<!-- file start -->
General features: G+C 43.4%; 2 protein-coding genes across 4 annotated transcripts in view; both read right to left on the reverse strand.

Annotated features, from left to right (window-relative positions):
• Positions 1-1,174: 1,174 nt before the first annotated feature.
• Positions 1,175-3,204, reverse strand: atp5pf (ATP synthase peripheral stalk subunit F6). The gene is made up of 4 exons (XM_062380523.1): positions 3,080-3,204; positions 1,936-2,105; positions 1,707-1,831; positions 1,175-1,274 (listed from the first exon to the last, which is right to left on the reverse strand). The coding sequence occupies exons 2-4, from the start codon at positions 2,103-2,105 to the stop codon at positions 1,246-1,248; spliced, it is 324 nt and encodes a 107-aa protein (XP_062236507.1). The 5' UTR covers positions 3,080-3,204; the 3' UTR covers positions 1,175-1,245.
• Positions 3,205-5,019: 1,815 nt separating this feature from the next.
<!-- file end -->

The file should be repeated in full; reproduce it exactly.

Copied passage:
General features: G+C 43.4%; 2 protein-coding genes across 4 annotated transcripts in view; both read right to left on the reverse strand.

Annotated features, from left to right (window-relative positions):
• Positions 1-1,174: 1,174 nt before the first annotated feature.
• Positions 1,175-3,204, reverse strand: atp5pf (ATP synthase peripheral stalk subunit F6). The gene is made up of 4 exons (XM_062380523.1): positions 3,080-3,204; positions 1,936-2,105; positions 1,707-1,831; positions 1,175-1,274 (listed from the first exon to the last, which is right to left on the reverse strand). The coding sequence occupies exons 2-4, from the start codon at positions 2,103-2,105 to the stop codon at positions 1,246-1,248; spliced, it is 324 nt and encodes a 107-aa protein (XP_062236507.1). The 5' UTR covers positions 3,080-3,204; the 3' UTR covers positions 1,175-1,245.
• Positions 3,205-5,019: 1,815 nt separating this feature from the next.